Secretary of State Hillary Rodham Clinton’s remarks at the transfer of remains ceremony marking the return to the United States of the remains of the four American’s killed in Benghazi, Libya. The ceremony took place on Sept. 14, 2012 at Andrews Air Force Base.
CLINTON: Thank you very much, Chaplain. Mr. President, Mr. Vice President, Secretary Panetta, Ambassador Rice, Secretary Powell and Mrs. Powell, family members of the four patriots and heroes we bring home, members of the State Department family, ladies and gentlemen.
Today, we bring home four Americans who gave their lives for our country and our values. To the families of our fallen colleagues, I offer our most heartfelt condolences and deepest gratitude.
Sean Smith joined the State Department after six years in the Air Force. He was respected as an expert on technology by colleagues in Pretoria, Baghdad, Montreal and The Hague. He enrolled in correspondence courses at Penn State and had high hopes for the future.
CLINTON: Sean leaves behind a loving wife, Heather, two young children, Samantha and Nathan, and scores of grieving family, friends and colleagues. And that’s just in this world, because online, in the virtual world that Sean helped create, he is also being mourned by countless competitors, collaborators and gamers who shared his passion.
Tyrone Woods, known to most as Rone, spent two decades as a Navy SEAL, serving multiple tours in Iraq and Afghanistan. Since 2010, he protected American diplomatic personnel in dangerous posts from Central America to the Middle East.
He had the hands of a healer, as well as the arms of a warrior, earning distinction as a registered nurse and certified paramedic.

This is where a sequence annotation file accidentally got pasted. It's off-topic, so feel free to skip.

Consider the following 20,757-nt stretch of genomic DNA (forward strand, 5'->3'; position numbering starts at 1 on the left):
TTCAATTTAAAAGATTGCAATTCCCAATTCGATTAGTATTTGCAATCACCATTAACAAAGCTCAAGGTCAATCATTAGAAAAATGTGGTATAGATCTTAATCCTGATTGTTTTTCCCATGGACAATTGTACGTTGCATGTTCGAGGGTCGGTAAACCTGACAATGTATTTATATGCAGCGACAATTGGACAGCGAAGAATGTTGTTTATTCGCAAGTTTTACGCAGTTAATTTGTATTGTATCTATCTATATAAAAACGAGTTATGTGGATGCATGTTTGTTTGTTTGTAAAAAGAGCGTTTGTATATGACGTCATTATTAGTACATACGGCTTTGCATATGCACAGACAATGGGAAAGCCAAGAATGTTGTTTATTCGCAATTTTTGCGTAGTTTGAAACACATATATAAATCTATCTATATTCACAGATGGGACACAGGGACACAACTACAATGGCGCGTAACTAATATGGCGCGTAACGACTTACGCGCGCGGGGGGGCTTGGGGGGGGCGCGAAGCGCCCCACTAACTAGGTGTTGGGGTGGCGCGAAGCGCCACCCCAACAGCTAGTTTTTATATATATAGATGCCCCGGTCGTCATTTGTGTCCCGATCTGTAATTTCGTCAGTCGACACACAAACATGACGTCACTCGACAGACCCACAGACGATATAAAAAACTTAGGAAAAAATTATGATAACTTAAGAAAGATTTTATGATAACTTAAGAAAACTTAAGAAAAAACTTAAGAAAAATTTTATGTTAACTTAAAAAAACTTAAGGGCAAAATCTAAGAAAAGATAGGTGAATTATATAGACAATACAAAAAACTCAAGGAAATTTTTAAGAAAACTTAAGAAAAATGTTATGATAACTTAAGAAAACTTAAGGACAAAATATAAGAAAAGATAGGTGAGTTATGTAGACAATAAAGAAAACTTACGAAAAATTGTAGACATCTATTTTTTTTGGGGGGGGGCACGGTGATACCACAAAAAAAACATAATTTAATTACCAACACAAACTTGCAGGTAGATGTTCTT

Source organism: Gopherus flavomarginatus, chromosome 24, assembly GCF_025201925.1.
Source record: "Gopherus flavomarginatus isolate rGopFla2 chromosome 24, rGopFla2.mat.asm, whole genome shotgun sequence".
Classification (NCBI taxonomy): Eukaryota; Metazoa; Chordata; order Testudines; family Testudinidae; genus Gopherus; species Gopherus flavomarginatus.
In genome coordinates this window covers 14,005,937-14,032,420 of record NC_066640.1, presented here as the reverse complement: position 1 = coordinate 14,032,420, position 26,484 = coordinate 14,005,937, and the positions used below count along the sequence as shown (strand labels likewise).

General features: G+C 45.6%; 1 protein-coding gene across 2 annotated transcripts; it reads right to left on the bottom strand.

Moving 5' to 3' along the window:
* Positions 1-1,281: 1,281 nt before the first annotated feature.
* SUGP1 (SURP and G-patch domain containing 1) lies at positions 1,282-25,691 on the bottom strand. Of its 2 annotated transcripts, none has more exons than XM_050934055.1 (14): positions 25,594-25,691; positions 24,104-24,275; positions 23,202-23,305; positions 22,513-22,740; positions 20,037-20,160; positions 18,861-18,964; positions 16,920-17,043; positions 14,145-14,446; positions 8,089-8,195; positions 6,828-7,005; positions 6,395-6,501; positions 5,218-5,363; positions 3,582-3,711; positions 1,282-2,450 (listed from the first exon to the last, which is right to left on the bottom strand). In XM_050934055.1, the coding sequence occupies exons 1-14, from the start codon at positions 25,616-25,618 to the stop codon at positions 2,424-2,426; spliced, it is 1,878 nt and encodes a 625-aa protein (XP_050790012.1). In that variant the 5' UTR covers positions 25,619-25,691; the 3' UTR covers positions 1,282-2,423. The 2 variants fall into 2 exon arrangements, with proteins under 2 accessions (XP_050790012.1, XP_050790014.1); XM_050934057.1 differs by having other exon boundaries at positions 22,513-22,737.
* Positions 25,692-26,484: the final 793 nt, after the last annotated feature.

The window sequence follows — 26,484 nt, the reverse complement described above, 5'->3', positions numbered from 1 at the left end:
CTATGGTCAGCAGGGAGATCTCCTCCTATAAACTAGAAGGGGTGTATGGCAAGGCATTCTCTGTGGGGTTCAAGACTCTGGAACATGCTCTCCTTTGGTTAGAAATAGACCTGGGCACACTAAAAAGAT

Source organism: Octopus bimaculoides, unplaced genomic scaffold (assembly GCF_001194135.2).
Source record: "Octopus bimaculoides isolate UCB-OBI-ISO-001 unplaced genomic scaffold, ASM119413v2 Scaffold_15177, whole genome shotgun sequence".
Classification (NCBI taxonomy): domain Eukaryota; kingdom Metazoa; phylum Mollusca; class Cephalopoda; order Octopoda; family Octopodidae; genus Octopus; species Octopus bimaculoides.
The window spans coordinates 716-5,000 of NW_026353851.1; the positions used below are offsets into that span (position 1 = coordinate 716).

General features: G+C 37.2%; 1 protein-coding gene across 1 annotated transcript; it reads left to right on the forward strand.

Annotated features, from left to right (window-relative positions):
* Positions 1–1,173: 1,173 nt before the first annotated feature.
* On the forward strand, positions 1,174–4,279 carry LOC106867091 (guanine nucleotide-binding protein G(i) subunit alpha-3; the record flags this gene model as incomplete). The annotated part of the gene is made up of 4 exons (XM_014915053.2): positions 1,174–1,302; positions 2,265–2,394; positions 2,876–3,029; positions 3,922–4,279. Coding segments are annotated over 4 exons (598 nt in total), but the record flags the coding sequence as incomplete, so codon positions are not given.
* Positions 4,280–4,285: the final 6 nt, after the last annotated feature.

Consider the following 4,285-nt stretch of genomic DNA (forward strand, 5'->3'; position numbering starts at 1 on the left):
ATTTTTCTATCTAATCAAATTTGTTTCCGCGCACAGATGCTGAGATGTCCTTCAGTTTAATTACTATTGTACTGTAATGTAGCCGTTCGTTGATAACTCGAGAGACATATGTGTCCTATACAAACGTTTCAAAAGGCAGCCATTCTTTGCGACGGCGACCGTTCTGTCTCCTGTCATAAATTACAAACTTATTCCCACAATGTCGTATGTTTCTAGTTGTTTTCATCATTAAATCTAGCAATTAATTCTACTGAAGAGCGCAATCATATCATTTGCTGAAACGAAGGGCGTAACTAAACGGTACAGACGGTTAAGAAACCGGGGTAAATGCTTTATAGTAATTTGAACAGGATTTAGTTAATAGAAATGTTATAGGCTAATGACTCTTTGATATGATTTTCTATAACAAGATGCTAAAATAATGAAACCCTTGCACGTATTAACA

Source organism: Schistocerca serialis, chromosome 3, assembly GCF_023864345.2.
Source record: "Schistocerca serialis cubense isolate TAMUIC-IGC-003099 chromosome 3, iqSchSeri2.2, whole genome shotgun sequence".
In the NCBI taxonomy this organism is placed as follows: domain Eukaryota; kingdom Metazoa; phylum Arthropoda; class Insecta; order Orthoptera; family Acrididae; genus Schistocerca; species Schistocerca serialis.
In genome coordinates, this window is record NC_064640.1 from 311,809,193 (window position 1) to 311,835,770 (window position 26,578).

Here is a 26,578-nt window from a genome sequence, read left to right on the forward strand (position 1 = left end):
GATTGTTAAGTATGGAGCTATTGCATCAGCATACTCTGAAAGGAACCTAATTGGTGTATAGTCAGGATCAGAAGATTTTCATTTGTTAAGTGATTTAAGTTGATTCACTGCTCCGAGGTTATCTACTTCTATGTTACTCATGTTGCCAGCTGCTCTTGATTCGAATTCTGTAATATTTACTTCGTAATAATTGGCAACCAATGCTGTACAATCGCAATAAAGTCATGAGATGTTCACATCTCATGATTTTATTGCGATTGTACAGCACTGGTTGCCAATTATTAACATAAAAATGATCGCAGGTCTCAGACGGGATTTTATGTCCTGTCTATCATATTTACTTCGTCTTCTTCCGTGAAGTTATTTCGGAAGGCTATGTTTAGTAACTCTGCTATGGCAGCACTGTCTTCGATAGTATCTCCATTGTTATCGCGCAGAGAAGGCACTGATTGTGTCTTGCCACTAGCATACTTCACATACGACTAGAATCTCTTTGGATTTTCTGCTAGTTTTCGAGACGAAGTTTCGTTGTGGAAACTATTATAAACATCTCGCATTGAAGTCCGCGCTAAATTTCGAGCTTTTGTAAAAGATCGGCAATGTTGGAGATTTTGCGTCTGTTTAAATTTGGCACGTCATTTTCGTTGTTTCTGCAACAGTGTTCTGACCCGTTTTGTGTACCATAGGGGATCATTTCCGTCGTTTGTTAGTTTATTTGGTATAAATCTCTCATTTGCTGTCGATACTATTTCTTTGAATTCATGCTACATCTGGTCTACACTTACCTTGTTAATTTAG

Our hearts go out to Tyrone’s wife Dorothy and his three sons, Tyrone Jr., Hunter and Kai -- born just a few months ago, along with his grieving family, friends and colleagues.
Glen Doherty, who went by Bub, was also a former SEAL and an experienced paramedic. He, too, died as he lived, serving his country and protecting his colleagues.
Glen deployed to some of the most dangerous places on Earth, including Iraq and Afghanistan, always putting his life on the line to safeguard other Americans. Our thoughts and prayers are with Glen’s father Bernard, his mother Barbara, his brother Gregory, his sister Kathleen, and their grieving families, friends and colleagues.
I was honored to know Ambassador Chris Stevens. I want to thank his parents and siblings who are here today for sharing Chris with us and with our country. What a wonderful gift you gave us.
Over his distinguished career in the foreign service, Chris won friends for the United States in farflung places. He made those people’s hopes his own.
During the revolution in Libya he risked his life to help protect the Libyan people from a tyrant. And he gave his life helping them build a better country.
People loved to work with Chris, and as he rose to through the ranks they loved to work for Chris. He was known not only for his courage but for his smile -- goofy but contagious; for his sense of fun and that California cool. In the days since the attack, so many Libyans, including the ambassador from Libya to the United States, who is with us today, have expressed their sorrow and solidarity.